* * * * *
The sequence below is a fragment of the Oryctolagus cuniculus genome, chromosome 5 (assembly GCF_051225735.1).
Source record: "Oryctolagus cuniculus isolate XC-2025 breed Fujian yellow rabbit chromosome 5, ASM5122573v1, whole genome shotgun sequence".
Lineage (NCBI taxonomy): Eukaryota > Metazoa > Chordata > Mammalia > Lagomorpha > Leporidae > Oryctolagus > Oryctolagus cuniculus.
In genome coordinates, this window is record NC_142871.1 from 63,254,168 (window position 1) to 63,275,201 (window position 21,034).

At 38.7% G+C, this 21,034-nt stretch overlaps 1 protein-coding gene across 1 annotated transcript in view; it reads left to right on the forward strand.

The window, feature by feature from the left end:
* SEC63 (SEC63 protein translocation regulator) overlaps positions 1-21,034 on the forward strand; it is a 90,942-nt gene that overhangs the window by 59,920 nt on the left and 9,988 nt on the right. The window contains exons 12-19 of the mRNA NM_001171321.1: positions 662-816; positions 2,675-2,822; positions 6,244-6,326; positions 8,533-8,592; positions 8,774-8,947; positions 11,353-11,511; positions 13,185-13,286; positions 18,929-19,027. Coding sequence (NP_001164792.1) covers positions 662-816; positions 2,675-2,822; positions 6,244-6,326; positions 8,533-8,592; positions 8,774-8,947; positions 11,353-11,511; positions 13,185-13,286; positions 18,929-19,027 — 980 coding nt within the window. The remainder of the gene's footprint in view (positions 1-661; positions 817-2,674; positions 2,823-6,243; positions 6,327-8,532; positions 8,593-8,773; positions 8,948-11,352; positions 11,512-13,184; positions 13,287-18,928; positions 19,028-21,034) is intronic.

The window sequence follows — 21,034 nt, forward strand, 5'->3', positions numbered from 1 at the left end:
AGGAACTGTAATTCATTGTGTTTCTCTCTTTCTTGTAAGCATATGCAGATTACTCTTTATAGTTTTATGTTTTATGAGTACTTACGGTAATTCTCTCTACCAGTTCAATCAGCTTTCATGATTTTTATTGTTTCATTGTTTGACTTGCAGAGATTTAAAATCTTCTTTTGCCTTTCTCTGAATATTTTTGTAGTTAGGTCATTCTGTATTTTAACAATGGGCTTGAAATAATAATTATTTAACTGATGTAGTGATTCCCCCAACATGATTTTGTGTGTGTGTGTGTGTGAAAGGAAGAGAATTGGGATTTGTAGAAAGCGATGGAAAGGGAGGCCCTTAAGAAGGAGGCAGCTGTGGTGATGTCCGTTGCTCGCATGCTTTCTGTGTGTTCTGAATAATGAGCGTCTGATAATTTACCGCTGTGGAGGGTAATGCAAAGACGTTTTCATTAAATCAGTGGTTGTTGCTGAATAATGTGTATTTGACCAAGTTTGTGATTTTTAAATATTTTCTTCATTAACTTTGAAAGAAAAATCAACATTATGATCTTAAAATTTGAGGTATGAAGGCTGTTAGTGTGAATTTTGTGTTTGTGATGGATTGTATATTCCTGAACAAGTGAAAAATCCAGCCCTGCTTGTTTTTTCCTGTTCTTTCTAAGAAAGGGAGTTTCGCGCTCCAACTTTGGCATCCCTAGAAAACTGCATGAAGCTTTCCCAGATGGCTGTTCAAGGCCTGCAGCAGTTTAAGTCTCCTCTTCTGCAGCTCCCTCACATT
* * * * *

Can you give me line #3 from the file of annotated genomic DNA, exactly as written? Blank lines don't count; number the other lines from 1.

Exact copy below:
Lineage (NCBI taxonomy): Eukaryota > Metazoa > Chordata > Mammalia > Lagomorpha > Leporidae > Oryctolagus > Oryctolagus cuniculus.